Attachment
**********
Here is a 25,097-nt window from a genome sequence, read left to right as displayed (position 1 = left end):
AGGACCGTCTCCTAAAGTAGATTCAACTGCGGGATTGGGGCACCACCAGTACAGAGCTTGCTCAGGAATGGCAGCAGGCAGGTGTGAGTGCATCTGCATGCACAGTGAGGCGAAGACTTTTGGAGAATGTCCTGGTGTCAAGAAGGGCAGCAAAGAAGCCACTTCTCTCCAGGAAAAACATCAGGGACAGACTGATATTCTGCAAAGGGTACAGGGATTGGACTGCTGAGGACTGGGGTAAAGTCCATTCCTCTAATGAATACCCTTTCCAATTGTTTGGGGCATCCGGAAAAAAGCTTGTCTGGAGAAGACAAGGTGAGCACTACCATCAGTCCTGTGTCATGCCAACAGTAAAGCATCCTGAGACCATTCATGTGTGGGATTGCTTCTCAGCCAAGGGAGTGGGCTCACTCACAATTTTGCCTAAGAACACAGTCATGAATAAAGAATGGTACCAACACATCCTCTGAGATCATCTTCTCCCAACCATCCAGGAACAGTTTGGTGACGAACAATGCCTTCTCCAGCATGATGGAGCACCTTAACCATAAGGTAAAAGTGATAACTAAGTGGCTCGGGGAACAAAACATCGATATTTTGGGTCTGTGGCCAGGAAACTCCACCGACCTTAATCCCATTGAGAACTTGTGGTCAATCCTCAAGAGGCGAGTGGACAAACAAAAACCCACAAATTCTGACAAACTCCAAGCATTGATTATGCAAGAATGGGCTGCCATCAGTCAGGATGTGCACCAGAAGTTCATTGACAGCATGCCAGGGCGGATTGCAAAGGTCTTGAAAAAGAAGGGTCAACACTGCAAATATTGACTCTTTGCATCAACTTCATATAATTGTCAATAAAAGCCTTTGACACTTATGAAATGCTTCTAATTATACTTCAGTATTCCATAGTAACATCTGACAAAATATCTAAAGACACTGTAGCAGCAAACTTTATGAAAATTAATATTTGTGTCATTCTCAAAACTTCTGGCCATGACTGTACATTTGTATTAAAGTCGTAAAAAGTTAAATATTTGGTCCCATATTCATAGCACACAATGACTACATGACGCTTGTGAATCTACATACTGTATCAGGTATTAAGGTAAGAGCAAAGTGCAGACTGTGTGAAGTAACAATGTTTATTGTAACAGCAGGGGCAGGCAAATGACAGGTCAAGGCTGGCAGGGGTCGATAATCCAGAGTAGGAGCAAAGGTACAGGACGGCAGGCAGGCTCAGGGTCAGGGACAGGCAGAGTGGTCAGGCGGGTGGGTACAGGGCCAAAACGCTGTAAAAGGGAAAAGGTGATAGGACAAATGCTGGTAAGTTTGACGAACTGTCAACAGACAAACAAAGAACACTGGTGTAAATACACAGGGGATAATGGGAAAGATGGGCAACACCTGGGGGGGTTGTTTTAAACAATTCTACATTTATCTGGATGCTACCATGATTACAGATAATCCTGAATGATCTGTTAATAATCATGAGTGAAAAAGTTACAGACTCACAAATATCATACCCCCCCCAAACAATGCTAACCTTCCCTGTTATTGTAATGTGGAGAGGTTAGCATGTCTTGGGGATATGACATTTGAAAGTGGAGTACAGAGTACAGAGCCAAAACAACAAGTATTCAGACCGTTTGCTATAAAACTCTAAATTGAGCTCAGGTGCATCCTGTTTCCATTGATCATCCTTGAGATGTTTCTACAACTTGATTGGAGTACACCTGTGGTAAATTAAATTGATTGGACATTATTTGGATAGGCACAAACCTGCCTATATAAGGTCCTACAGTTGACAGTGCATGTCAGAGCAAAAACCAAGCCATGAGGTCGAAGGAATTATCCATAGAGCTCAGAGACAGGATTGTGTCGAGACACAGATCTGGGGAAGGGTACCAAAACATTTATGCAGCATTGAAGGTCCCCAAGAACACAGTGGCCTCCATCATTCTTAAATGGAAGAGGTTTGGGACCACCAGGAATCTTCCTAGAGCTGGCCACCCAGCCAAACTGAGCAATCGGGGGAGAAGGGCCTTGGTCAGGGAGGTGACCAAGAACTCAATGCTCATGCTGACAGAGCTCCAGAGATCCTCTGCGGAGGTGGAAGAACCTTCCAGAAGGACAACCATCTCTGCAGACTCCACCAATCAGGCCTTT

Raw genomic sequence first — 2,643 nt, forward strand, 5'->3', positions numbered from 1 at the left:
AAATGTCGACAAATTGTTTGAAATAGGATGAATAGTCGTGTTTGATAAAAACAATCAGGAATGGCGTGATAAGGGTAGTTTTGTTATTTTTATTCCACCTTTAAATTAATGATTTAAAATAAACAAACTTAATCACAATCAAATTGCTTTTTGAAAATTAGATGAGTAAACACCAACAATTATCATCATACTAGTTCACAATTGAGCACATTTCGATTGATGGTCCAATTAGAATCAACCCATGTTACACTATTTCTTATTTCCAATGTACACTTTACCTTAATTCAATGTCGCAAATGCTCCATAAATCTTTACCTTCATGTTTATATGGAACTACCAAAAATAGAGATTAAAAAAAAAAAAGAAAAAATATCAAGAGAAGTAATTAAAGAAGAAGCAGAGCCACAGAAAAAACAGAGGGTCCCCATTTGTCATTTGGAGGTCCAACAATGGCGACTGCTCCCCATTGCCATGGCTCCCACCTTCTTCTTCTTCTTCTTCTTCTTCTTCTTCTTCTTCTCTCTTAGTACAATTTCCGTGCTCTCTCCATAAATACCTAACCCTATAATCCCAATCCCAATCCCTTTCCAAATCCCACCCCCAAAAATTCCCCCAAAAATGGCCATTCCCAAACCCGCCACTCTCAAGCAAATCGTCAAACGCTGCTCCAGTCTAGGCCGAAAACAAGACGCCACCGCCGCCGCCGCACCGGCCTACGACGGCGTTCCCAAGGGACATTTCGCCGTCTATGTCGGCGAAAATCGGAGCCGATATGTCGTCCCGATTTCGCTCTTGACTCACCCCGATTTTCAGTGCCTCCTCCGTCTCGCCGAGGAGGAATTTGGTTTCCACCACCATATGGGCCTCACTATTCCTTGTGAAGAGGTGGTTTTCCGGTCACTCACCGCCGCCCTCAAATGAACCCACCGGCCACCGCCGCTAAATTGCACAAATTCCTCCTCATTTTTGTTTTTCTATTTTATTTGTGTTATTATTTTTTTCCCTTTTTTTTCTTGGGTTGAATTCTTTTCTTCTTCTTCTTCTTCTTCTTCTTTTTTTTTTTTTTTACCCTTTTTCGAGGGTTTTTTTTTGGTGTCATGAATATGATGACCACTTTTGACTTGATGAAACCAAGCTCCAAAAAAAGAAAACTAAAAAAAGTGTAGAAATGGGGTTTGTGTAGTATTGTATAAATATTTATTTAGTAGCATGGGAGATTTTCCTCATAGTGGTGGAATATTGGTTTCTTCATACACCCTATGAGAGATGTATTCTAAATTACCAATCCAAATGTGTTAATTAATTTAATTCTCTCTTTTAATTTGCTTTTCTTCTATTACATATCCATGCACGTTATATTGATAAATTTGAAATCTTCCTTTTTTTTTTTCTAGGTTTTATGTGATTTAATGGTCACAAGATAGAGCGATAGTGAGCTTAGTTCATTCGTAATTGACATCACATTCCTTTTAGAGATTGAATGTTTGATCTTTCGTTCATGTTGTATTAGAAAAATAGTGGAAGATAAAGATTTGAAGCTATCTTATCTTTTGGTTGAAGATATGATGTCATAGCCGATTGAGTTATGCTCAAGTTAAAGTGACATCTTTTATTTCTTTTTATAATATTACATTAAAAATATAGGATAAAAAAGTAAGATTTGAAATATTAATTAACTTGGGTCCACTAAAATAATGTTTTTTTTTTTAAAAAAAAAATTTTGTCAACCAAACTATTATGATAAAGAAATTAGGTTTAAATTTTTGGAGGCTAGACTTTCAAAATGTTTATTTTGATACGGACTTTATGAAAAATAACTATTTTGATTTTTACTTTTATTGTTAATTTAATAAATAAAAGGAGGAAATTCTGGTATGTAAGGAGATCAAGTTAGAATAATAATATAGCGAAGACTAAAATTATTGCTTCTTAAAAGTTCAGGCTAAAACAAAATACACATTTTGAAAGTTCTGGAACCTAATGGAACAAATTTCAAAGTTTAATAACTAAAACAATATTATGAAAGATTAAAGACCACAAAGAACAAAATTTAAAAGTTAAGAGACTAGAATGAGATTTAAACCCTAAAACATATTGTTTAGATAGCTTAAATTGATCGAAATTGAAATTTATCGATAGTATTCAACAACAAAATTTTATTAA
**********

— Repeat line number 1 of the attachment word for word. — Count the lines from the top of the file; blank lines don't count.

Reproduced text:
Here is a 25,097-nt window from a genome sequence, read left to right as displayed (position 1 = left end):